Although Bjorklund has not been officially diagnosed with gastroparesis, her attorney, Pennock, mentioned that her symptoms suggest the condition. He also clarified that her symptoms are not a result of her diabetes. He further added that Bjorklund is seeking a substantial amount of compensation from the drug manufacturers. But, he did not specify the exact amount she was seeking. 

Legal and Medical Perspectives

Dr. Shauna Levy, an expert in obesity medicine and the medical director of the Tulane Bariatric Center in New Orleans, expressed surprise at the lawsuit. Dr. Levy, who is not involved in Bjorklund’s treatment, mentioned that while the medications might lead to gastroparesis, this condition could also stem from an undiagnosed illness or the patient’s diabetes itself, with the medicines potentially worsening the issue. He also expressed that, as a healthcare provider, he is not overly concerned about this issue being widespread.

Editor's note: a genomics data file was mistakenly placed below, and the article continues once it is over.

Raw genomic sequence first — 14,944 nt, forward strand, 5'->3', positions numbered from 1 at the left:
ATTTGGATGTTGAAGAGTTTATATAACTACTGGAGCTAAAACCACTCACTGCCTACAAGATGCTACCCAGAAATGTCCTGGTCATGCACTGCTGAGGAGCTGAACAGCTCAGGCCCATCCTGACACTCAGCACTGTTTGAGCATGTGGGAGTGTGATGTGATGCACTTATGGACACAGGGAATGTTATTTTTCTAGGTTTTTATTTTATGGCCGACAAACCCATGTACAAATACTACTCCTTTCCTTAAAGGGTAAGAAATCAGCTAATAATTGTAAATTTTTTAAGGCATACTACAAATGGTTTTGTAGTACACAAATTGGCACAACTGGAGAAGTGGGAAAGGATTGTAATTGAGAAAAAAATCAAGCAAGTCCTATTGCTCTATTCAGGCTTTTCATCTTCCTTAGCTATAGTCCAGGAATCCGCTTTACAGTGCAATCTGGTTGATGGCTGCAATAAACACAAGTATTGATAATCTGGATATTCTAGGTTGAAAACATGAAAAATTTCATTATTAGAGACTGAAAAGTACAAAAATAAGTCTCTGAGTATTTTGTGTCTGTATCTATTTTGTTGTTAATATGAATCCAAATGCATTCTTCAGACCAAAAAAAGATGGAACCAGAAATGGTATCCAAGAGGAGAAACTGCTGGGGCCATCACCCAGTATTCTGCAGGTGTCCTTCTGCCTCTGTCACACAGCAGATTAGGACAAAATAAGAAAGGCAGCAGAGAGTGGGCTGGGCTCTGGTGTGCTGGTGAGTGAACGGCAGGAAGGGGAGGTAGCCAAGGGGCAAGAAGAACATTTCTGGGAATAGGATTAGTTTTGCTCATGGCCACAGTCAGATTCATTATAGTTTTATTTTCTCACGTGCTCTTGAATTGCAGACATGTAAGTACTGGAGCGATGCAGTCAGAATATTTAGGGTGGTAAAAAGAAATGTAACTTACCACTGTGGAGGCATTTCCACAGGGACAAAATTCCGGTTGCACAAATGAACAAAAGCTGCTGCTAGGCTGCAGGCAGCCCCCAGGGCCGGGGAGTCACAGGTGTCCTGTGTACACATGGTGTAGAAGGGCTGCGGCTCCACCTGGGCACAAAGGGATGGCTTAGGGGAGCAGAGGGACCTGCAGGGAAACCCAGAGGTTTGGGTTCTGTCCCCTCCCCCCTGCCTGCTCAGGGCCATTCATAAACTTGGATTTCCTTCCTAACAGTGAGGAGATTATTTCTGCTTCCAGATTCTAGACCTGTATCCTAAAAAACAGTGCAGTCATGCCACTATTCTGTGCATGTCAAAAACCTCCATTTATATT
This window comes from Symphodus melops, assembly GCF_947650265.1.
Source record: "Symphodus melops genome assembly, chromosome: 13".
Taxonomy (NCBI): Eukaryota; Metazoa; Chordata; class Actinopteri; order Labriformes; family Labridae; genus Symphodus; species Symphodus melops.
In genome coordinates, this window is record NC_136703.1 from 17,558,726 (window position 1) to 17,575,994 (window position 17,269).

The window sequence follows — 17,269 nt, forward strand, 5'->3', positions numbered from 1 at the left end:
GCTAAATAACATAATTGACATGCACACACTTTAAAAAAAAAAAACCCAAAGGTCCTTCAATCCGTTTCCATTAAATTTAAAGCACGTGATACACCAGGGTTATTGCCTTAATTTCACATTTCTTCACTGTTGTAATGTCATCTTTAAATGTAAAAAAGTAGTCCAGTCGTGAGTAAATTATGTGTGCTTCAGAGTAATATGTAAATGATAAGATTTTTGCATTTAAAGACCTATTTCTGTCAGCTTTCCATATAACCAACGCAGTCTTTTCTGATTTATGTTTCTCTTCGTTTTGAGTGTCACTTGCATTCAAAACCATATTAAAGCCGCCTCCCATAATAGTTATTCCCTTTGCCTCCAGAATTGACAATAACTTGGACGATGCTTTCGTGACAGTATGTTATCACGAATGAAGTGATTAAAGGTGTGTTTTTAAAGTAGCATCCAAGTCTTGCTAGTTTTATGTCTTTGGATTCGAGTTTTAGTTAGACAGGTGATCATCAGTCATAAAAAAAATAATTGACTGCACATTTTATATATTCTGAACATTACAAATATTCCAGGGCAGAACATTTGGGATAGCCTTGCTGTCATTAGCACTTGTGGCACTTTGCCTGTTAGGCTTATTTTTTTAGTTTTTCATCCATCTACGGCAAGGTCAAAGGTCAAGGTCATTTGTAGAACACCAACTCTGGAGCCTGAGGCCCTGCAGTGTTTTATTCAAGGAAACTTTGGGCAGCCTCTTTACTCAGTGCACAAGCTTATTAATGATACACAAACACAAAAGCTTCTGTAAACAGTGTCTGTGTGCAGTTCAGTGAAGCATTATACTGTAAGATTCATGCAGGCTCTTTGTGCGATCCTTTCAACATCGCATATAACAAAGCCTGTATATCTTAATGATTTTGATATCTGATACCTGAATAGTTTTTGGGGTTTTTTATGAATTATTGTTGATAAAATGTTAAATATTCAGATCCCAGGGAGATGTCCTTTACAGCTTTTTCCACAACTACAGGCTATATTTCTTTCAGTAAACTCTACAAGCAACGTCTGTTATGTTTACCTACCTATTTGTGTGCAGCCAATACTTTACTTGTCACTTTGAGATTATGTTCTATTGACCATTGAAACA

Tantibanchachai stated that the FDA will keep an eye on any possible side effects from the medications. She added that if new safety concerns are discovered, the FDA will decide on the appropriate actions after reviewing all the evidence carefully. 

Conclusion

The lawsuit filed by Jaclyn Bjorklund against the makers of Ozempic and Mounjaro raises essential questions about patient safety and the responsibility of drug manufacturers to provide adequate warnings about potential side effects. While these medications have shown promise in managing diabetes and aiding in weight loss, it is crucial for both patients and healthcare providers to be aware of the risks involved. 

As the legal and medical communities continue to investigate and address these concerns, patients need to communicate openly with their healthcare providers and make informed decisions about their treatment options. The outcome of this lawsuit and ongoing research may influence future guidelines and recommendations for the use of GLP-1 agonists in the treatment of diabetes and obesity.